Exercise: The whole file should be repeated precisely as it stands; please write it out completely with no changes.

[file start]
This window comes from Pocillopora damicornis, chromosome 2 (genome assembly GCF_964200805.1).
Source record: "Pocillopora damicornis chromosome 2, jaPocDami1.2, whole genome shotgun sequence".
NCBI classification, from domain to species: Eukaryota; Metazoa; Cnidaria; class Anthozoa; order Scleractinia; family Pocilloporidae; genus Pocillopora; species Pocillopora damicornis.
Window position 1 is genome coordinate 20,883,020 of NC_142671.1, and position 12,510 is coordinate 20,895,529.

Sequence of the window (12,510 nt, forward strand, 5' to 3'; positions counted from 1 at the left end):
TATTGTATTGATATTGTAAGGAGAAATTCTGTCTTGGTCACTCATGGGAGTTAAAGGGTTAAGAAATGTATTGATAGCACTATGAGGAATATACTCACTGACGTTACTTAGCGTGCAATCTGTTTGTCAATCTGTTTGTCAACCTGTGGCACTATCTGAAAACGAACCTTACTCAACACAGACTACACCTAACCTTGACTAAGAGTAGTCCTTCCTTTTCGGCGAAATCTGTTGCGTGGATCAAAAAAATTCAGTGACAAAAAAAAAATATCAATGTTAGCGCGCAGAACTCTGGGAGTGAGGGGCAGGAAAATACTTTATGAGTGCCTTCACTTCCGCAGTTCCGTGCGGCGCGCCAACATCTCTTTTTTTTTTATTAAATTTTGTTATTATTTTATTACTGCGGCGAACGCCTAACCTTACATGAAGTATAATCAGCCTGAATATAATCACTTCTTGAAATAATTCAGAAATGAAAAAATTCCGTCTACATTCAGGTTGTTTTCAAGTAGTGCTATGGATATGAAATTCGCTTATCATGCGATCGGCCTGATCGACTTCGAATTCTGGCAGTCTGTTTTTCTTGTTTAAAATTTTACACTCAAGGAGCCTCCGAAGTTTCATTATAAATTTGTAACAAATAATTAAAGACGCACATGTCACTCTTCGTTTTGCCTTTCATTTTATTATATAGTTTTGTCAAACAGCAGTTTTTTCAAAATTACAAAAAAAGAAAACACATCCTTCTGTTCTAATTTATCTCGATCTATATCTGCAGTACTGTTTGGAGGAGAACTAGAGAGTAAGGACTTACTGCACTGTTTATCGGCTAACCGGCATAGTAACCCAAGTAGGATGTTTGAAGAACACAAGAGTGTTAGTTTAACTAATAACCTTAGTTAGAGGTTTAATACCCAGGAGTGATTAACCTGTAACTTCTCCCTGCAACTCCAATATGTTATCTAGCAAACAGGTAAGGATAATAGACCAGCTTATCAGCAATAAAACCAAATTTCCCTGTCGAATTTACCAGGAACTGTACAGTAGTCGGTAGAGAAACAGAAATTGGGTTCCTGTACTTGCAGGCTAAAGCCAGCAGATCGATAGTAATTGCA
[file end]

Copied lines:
This window comes from Pocillopora damicornis, chromosome 2 (genome assembly GCF_964200805.1).
Source record: "Pocillopora damicornis chromosome 2, jaPocDami1.2, whole genome shotgun sequence".
NCBI classification, from domain to species: Eukaryota; Metazoa; Cnidaria; class Anthozoa; order Scleractinia; family Pocilloporidae; genus Pocillopora; species Pocillopora damicornis.
Window position 1 is genome coordinate 20,883,020 of NC_142671.1, and position 12,510 is coordinate 20,895,529.

Sequence of the window (12,510 nt, forward strand, 5' to 3'; positions counted from 1 at the left end):
TATTGTATTGATATTGTAAGGAGAAATTCTGTCTTGGTCACTCATGGGAGTTAAAGGGTTAAGAAATGTATTGATAGCACTATGAGGAATATACTCACTGACGTTACTTAGCGTGCAATCTGTTTGTCAATCTGTTTGTCAACCTGTGGCACTATCTGAAAACGAACCTTACTCAACACAGACTACACCTAACCTTGACTAAGAGTAGTCCTTCCTTTTCGGCGAAATCTGTTGCGTGGATCAAAAAAATTCAGTGACAAAAAAAAAATATCAATGTTAGCGCGCAGAACTCTGGGAGTGAGGGGCAGGAAAATACTTTATGAGTGCCTTCACTTCCGCAGTTCCGTGCGGCGCGCCAACATCTCTTTTTTTTTTATTAAATTTTGTTATTATTTTATTACTGCGGCGAACGCCTAACCTTACATGAAGTATAATCAGCCTGAATATAATCACTTCTTGAAATAATTCAGAAATGAAAAAATTCCGTCTACATTCAGGTTGTTTTCAAGTAGTGCTATGGATATGAAATTCGCTTATCATGCGATCGGCCTGATCGACTTCGAATTCTGGCAGTCTGTTTTTCTTGTTTAAAATTTTACACTCAAGGAGCCTCCGAAGTTTCATTATAAATTTGTAACAAATAATTAAAGACGCACATGTCACTCTTCGTTTTGCCTTTCATTTTATTATATAGTTTTGTCAAACAGCAGTTTTTTCAAAATTACAAAAAAAGAAAACACATCCTTCTGTTCTAATTTATCTCGATCTATATCTGCAGTACTGTTTGGAGGAGAACTAGAGAGTAAGGACTTACTGCACTGTTTATCGGCTAACCGGCATAGTAACCCAAGTAGGATGTTTGAAGAACACAAGAGTGTTAGTTTAACTAATAACCTTAGTTAGAGGTTTAATACCCAGGAGTGATTAACCTGTAACTTCTCCCTGCAACTCCAATATGTTATCTAGCAAACAGGTAAGGATAATAGACCAGCTTATCAGCAATAAAACCAAATTTCCCTGTCGAATTTACCAGGAACTGTACAGTAGTCGGTAGAGAAACAGAAATTGGGTTCCTGTACTTGCAGGCTAAAGCCAGCAGATCGATAGTAATTGCA